Jean Reno, plays the amiable hitman Leon, in Luc Besson’s marvelous action thriller, The Professional.
“My idea of professionalism is probably a lot of people’s idea of obsessive.” — David Fincher, director of Seven.
What does it mean to be a professional? What separates him/her from the amateur? Is it merely skill? The fortune of being chosen or paid? Or something else entirely?
Disney’s famous Nine Old Men are widely regarded as the ultimate pioneers of the animation industry. Besides their immense talent and creative contribution, what marked their prominence was that they always delivered, making them the trusted cornerstones upon which Walt Disney could reliably build his empire.
There are many good artists out there but what distinguishes true professionals is that ‘pros’ aren’t just paid for what they do, they also provide an assurance as to a degree of quality and an expectation of delivery. In other words, the professional is accountable. This is why reputations matter and why word of mouth is still the most powerful determinant of whether someone is worth taking a chance on or even worth hiring.
Charcoal animation drawing by Glen Keane from Walt Disney’s 1995 release, Pocahontas. When people worked with Glen Keane, they always knew what they would be getting — consistent excellence in performance and the exciting possibility of him creating something absolutely outstanding.
There are basic considerations that run through the evaluation process about whether an artist is the consummate professional or not. Here are some of the common considerations:
g) Are respectful of the process and the people they work with regardless of relative title, position or authority.
In animation, “I got this” are the best words a supervisor or director can hear from his staff. (For those of you who are married, this is also highly effective with spouses!) When I ran a crew, there were individuals that I knew I could rely on. They removed concern, provided predictability and alleviated stress for me as a director. I knew I could trust them and count on them even if things were to go wrong.
Carl Hagan (Robert Duvall) takes orders from Vito Corleone (Marlon Brando) in Francis Ford Coppola’s masterpiece, The Godfather. Carl Hagan defined the always trusted and dependable council – a man who took care of whatever and whenever it was asked of him.
Being a professional is as much about consistent mental fortitude as it is about talent. Top professionals are skilled individuals who’ve not only built up their expertise in their craft, but carry a mindset designed for delivery. They set goals, persist, adjust as necessary and finish things. They don’t fail others nor do they fail themselves. (Note: we aren’t talking here about awards, financial gain or public approval but rather more integral matters such as dignity, excellence and due diligence.)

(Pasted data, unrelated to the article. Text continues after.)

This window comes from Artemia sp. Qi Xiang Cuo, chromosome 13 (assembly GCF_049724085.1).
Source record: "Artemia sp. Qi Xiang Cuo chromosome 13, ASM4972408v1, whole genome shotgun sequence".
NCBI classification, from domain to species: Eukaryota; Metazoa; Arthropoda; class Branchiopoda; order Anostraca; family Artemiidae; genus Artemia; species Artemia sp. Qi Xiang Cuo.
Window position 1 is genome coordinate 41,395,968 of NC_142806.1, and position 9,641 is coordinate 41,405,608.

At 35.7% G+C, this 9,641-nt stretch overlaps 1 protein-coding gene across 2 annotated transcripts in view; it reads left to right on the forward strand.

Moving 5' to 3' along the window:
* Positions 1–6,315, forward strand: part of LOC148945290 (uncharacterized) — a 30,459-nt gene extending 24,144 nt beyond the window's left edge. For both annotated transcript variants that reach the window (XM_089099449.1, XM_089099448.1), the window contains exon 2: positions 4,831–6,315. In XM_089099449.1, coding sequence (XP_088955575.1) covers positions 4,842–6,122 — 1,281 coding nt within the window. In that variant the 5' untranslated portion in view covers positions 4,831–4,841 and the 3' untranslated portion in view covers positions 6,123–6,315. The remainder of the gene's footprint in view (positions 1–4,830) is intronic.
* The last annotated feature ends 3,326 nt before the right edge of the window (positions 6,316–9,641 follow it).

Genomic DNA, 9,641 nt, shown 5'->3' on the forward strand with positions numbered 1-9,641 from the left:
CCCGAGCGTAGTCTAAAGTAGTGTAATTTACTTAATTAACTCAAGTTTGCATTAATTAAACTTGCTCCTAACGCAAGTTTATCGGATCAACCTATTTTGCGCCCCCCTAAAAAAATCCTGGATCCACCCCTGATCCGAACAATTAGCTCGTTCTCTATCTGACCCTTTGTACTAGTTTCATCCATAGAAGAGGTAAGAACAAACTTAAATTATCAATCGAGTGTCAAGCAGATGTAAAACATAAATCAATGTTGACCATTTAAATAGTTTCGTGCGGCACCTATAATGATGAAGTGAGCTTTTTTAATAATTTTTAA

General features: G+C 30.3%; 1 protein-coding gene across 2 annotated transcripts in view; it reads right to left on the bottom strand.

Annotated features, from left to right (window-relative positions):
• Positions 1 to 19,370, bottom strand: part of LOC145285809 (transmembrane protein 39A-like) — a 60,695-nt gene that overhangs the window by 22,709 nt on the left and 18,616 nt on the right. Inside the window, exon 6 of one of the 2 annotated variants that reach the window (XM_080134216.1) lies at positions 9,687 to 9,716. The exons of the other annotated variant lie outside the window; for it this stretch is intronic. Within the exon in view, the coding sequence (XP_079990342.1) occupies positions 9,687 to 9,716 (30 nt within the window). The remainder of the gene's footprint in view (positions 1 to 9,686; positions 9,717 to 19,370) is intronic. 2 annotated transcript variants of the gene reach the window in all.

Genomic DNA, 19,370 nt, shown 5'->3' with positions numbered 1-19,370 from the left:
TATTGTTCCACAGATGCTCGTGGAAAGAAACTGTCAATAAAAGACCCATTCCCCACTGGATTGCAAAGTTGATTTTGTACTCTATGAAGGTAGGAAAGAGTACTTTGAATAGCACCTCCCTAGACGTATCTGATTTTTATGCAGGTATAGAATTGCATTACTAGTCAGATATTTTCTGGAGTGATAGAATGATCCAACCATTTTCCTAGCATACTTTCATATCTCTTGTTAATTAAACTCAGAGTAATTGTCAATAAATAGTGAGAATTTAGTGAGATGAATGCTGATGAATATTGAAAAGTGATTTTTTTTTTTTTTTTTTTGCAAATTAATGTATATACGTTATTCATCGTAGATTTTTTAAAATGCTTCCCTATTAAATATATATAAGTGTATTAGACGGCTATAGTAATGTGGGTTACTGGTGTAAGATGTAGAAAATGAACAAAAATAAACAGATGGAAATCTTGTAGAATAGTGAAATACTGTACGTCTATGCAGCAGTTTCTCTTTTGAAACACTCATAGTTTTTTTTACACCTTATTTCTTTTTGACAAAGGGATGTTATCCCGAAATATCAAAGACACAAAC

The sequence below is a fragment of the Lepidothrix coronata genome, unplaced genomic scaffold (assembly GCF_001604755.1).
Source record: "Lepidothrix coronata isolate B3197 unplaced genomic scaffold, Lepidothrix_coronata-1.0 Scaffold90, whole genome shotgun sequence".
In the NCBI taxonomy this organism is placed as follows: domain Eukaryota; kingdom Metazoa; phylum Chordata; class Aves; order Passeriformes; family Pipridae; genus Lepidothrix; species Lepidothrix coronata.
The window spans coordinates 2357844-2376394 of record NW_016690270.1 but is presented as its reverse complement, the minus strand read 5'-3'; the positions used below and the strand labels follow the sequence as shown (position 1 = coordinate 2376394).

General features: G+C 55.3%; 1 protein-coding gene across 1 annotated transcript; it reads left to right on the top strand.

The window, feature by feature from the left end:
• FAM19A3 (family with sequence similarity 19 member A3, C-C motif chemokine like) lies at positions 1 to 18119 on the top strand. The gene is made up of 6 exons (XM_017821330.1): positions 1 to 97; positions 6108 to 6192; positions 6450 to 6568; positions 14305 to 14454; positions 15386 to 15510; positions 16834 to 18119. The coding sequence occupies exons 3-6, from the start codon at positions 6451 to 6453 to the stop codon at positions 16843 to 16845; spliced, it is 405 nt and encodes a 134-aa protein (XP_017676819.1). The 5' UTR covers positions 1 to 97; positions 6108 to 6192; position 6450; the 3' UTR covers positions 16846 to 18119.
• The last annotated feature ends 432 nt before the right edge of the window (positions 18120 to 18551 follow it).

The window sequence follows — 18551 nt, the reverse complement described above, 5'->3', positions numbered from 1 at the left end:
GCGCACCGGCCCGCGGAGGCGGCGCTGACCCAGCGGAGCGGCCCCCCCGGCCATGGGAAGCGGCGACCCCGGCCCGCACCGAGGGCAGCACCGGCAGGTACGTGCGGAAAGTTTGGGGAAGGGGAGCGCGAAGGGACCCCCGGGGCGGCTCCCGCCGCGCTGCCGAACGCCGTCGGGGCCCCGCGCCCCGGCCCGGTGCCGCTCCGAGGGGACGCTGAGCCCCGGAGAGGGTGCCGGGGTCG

In Frank Darabont’s marvelous film, The Shawshank Redemption, Andy Dufresne, played by Tim Robbins, showed that moment by moment, stone by stone, you can chip away at any wall or obstacle in front of you. The film is an important allegory for the power of determination, diligence and perseverance overcoming any challenge.
There is one major caveat however, and that is, when you make it as a professional, you risk losing the inner spirit of being an artist — that eagerness and drive you had as a beginner. As professionals, we must guard against this – you must continually find ways to “stay young” in spirit.
Painting by Nicolai Fechin, a masterful Russian artist whose entire life was completely devoted to his craft.
In the words of Nicolai Fechin:
“A professional, having achieved some technical feat or twist for which he has gained reputation, often fears to leave it behind in order to move ahead … Instead of making further efforts towards self-development, he allows his success to become a dead-end; he stops and begins to go backwards.”
So remember, if you love something so much that you want to do it for a living, then aim to become a professional by working to acquire any and all the skills and knowledge necessary to get there. If you’re already a professional, find ways to maintain that spirit of learning and devotion to excellence that got you there in the first place. Young or old, your spirit as an artist must remain the same, that is, one that is ever devoted to consistency, improvement, and the evolution of your craft. Often what separates the good from the great is a matter of inches, or in our industry, frames and pixels.
In conclusion, I leave you with this inspirational speech by Al Pacino from Oliver Stone’s, Any Given Sunday: